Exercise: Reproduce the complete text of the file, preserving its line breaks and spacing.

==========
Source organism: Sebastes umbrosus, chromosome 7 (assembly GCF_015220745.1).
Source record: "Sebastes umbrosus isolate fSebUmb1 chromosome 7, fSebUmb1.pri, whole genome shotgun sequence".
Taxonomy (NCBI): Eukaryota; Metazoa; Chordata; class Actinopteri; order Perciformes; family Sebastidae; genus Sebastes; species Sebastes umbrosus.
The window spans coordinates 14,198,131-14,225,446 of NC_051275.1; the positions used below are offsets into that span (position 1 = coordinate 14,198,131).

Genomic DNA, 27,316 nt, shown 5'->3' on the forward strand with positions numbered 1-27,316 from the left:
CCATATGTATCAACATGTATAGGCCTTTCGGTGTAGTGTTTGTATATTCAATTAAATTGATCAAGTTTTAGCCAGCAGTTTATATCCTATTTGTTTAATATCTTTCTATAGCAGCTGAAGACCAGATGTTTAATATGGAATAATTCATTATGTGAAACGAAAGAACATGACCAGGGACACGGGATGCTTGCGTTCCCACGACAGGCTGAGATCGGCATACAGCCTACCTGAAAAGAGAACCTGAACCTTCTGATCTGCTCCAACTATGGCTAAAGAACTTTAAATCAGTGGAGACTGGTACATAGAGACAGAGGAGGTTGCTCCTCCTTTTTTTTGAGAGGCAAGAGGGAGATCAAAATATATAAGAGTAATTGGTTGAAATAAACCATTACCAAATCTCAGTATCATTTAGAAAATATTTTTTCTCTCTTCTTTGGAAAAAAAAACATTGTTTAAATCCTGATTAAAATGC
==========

Source organism: Sebastes umbrosus, chromosome 7 (assembly GCF_015220745.1).
Source record: "Sebastes umbrosus isolate fSebUmb1 chromosome 7, fSebUmb1.pri, whole genome shotgun sequence".
Taxonomy (NCBI): Eukaryota; Metazoa; Chordata; class Actinopteri; order Perciformes; family Sebastidae; genus Sebastes; species Sebastes umbrosus.
The window spans coordinates 14,198,131-14,225,446 of NC_051275.1; the positions used below are offsets into that span (position 1 = coordinate 14,198,131).

Genomic DNA, 27,316 nt, shown 5'->3' on the forward strand with positions numbered 1-27,316 from the left:
CCATATGTATCAACATGTATAGGCCTTTCGGTGTAGTGTTTGTATATTCAATTAAATTGATCAAGTTTTAGCCAGCAGTTTATATCCTATTTGTTTAATATCTTTCTATAGCAGCTGAAGACCAGATGTTTAATATGGAATAATTCATTATGTGAAACGAAAGAACATGACCAGGGACACGGGATGCTTGCGTTCCCACGACAGGCTGAGATCGGCATACAGCCTACCTGAAAAGAGAACCTGAACCTTCTGATCTGCTCCAACTATGGCTAAAGAACTTTAAATCAGTGGAGACTGGTACATAGAGACAGAGGAGGTTGCTCCTCCTTTTTTTTGAGAGGCAAGAGGGAGATCAAAATATATAAGAGTAATTGGTTGAAATAAACCATTACCAAATCTCAGTATCATTTAGAAAATATTTTTTCTCTCTTCTTTGGAAAAAAAAACATTGTTTAAATCCTGATTAAAATGC